Read on and weep, dear brothers and sisters, for the children who have been lost to our Precious Faith and Lord because of false shepherds with Ph.D.s and our own cowardice in allowing them to carry out their work unopposed. But praise God for men such as Jerry Eichhoeffer.

And remember my Dad's dictum after graduating from Wheaton College, then working on secular campuses for sixteen years with Inter-Varsity Christian Fellowship: "You never know who the enemy is at a Christian college, but on a secular campus it's always clear."

Some of my Experiences at Greenville College

by Dr. Gerald W. Eichhoefer

In 1998, thirty years after I graduated from Greenville College, I returned with my wife and daughters to teach Computer Science. I was warmly received and supported by my Science Division colleagues as I began work on a new Computer Science curriculum and my family began to adjust to our new home. In my previous job I had a joint appointment in Computer Science and Philosophy and I looked forward to a congenial relationship with the Greenville philosophy professors even though my main focus at Greenville was Computer Science. I have a Ph.D. in Philosophy from Rice University and a bit of graduate work in Theology.

The Templeton Seminar - Fall 1998/Spring 1999

I approached a Greenville Philosophy professor and asked him to introduce me to the St. Louis philosophical community and was surprised and puzzled when he refused...

Loss of faith at Greenville College...

Note: A few weeks back, we introduced our readers to Professor Gerald Eichhoefer who, until December of 2004, was a faculty member at Greenville College in Greenville, Illinois. Then, the administration of this small evangelical college fired him as punishment for seeking to protect Greenville's students from spiritual destruction.

For two years prior to December of 2004, in addition to his duties as a professor of computer science, Jerry had been working to expose wolves who, under cover of faculty status in Greenville's Department of Philosophy and Religion, had been undermining the faith of their students. Jerry's work publicly opposing the department and its supporters infuriated the powers that be. Here, then, is the paper Jerry wrote that led to his termination.

David and I both think it's outstanding and hope you'll take the time to read it.

Loss of Faith at Greenville College
Response to Dr. Rick McPeak

by Gerald Eichhoefer, Ph.D.

Mary Chism, a senior at Greenville College and daughter of Professor Jack Chism, publicly announced that she is no longer a Christian in her February 20th editorial in the student newspaper, the Papyrus. Before attending Greenville Mary was an active member of the Greenville College Free Methodist Church, a Bible Quizzer and a pillar in her youth group. Her father Jack, who was my undergraduate roommate at Greenville, is a strong evangelical Christian who recently survived a nearly fatal bout with acute leukemia. Jack led one of his hospital nurses to Christ as he was receiving chemotherapy.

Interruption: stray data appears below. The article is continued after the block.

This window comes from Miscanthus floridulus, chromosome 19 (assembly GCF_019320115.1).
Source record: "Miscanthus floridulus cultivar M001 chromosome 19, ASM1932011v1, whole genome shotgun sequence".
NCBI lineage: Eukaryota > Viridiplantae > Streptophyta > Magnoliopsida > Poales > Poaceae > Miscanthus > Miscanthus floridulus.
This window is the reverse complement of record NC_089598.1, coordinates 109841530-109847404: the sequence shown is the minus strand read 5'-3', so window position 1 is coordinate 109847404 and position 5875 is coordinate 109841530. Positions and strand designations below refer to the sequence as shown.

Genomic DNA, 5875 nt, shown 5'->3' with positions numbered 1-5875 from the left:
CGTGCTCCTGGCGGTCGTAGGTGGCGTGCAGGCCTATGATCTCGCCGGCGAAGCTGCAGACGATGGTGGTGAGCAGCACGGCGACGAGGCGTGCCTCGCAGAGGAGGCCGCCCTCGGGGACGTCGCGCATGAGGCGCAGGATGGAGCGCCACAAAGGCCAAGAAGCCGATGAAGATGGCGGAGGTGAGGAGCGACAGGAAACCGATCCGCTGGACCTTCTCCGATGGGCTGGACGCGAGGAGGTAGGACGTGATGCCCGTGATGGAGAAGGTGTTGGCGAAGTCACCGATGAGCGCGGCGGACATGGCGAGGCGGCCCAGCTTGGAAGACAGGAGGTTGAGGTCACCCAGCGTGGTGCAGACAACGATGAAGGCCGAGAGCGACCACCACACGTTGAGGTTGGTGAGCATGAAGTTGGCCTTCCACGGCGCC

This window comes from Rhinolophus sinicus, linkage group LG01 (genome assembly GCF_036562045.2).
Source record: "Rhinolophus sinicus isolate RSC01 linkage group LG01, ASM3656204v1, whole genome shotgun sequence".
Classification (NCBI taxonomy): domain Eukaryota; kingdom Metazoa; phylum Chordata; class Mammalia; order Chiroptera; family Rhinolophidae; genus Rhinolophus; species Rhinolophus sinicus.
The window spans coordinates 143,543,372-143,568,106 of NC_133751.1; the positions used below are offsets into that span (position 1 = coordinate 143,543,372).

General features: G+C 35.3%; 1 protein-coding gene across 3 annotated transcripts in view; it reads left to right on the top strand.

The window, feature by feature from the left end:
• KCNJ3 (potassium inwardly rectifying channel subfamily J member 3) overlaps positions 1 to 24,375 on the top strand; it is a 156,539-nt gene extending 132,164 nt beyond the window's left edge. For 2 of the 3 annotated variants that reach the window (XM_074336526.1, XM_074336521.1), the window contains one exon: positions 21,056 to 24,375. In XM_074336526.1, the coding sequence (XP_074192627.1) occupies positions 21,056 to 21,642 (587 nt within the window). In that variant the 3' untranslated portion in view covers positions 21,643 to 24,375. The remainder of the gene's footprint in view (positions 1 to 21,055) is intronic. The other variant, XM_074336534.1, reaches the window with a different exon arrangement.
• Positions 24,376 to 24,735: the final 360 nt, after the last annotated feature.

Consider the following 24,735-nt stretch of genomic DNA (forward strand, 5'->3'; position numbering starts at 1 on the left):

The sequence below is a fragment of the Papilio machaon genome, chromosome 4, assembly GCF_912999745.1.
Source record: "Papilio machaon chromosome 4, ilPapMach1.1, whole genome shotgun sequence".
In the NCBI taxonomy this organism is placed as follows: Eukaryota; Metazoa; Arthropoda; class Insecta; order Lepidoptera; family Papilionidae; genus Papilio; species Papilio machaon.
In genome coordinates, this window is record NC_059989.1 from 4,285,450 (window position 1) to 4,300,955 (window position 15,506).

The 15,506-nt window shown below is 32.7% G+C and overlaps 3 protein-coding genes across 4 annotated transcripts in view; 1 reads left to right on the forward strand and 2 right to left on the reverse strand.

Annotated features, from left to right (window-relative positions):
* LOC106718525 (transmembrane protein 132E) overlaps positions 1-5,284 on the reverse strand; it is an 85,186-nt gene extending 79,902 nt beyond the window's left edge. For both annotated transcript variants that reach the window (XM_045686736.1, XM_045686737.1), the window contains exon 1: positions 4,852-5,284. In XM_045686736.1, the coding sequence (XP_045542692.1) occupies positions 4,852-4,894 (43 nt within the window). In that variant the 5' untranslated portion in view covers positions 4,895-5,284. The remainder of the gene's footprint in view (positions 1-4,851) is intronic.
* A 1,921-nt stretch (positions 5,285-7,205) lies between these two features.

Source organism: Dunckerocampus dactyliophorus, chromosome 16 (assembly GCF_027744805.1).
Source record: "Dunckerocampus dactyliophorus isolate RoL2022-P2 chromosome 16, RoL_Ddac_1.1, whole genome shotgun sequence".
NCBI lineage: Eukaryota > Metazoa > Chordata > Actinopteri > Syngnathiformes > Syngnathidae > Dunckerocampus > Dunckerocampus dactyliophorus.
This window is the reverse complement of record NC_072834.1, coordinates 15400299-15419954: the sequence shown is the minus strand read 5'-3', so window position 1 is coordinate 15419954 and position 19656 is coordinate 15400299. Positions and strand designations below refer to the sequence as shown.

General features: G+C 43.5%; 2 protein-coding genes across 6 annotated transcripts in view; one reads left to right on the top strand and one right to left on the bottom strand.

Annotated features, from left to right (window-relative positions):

In her editorial Mary summarizes the collapse of her faith:

Greenville College, Prof. Gerald Eichhoefer, and academic freedom...

The good shepherd lays down his life for his sheep. This is a basic principle of spiritual leadership and it applies to those God has called as fathers, pastors, elders, or professors who, by virtue of their calling, are required to watch over and guard immortal souls.

If you were a professor at a state university and Alfred Kinsey was a fellow faculty member, would you speak out, warning student's against him? Or would you protect your tenure by sitting silently as Kinsey did his private and public work of normalizing sexual perversion?

Let's make the question harder. Say you were a professor, not at a secular university but a Christian college--say Westmont, Gordon, Wheaton, Taylor, or Covenant. And the colleague in question was not a zoology professor who was publishing studies that purported to show that sexual perversion was much more common than previously thought. Rather, it was a Bible professor who lectured and wrote books opposing the Scriptural doctrine of father-rule. Would you publicly warn students against him and seek to have him removed from his tenured position? Would you work to inform your students' parents that this man was undermining their son's and daughter's Biblical faith?

Let's turn up the heat even more. Say this same Bible professor not only attacked the Biblical doctrine of father-rule publicly, but was widely known on campus to have been involved in sexual immorality with one of his female students who had had an abortion but, from shame, was unwilling to testify against the professor. If you knew the story was true, would you take it to the administration for their action?

Reform is hard work and reformers frequently die bloody deaths, so if you answered "no" to any of the previous questions I commend your honesty and fully understand how the self-preservation instinct has led to your silence.

Occasionally, though, God blesses a home, church, or college with a faithful shepherd who, in the power of the Holy Spirit, is willing to die for his sheep. Such a man is my friend Professory Gerald (Jerry) Eichhoefer who, until recently, was a member of the faculty of Greenville College in Greenville, Illinois. Jerry gave up his life for his sheep when, in December of 2004, Greenville College's administration fired him as punishment for his work protecting Greenville's students.

For the previous two years, in addition to his duties as a professor of computer science, Jerry had been working to expose wolves who, under cover of faculty status in Greenville's Department of Philosophy and Religion, had been hard at work undermining the faith of their students. Jerry's work publicly exposing the department and its supporters infuriated the powers that be and led to his termination, although the administration disingenuously claimed that fiscal constraints were the reason for his departure.